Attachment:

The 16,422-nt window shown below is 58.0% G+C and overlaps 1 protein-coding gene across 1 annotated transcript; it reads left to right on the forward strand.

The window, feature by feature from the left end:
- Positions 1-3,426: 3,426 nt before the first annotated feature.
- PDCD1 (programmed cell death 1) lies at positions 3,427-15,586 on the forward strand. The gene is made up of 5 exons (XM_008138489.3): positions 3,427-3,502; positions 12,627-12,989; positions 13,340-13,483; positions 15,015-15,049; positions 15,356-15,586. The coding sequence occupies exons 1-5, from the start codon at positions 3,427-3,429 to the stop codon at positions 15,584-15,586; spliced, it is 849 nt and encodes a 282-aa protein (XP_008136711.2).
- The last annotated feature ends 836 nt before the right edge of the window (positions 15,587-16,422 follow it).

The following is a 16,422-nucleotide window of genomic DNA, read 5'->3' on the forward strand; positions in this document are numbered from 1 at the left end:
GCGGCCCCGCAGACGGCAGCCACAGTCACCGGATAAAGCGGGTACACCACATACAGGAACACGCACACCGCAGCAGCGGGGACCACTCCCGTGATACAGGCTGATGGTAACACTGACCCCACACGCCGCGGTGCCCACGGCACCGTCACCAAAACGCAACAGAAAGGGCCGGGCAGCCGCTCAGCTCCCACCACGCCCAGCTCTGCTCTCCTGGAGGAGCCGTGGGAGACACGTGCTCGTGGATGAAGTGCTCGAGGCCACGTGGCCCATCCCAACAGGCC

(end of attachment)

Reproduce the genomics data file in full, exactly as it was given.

The 16,422-nt window shown below is 58.0% G+C and overlaps 1 protein-coding gene across 1 annotated transcript; it reads left to right on the forward strand.

The window, feature by feature from the left end:
- Positions 1-3,426: 3,426 nt before the first annotated feature.
- PDCD1 (programmed cell death 1) lies at positions 3,427-15,586 on the forward strand. The gene is made up of 5 exons (XM_008138489.3): positions 3,427-3,502; positions 12,627-12,989; positions 13,340-13,483; positions 15,015-15,049; positions 15,356-15,586. The coding sequence occupies exons 1-5, from the start codon at positions 3,427-3,429 to the stop codon at positions 15,584-15,586; spliced, it is 849 nt and encodes a 282-aa protein (XP_008136711.2).
- The last annotated feature ends 836 nt before the right edge of the window (positions 15,587-16,422 follow it).

The following is a 16,422-nucleotide window of genomic DNA, read 5'->3' on the forward strand; positions in this document are numbered from 1 at the left end:
GCGGCCCCGCAGACGGCAGCCACAGTCACCGGATAAAGCGGGTACACCACATACAGGAACACGCACACCGCAGCAGCGGGGACCACTCCCGTGATACAGGCTGATGGTAACACTGACCCCACACGCCGCGGTGCCCACGGCACCGTCACCAAAACGCAACAGAAAGGGCCGGGCAGCCGCTCAGCTCCCACCACGCCCAGCTCTGCTCTCCTGGAGGAGCCGTGGGAGACACGTGCTCGTGGATGAAGTGCTCGAGGCCACGTGGCCCATCCCAACAGGCC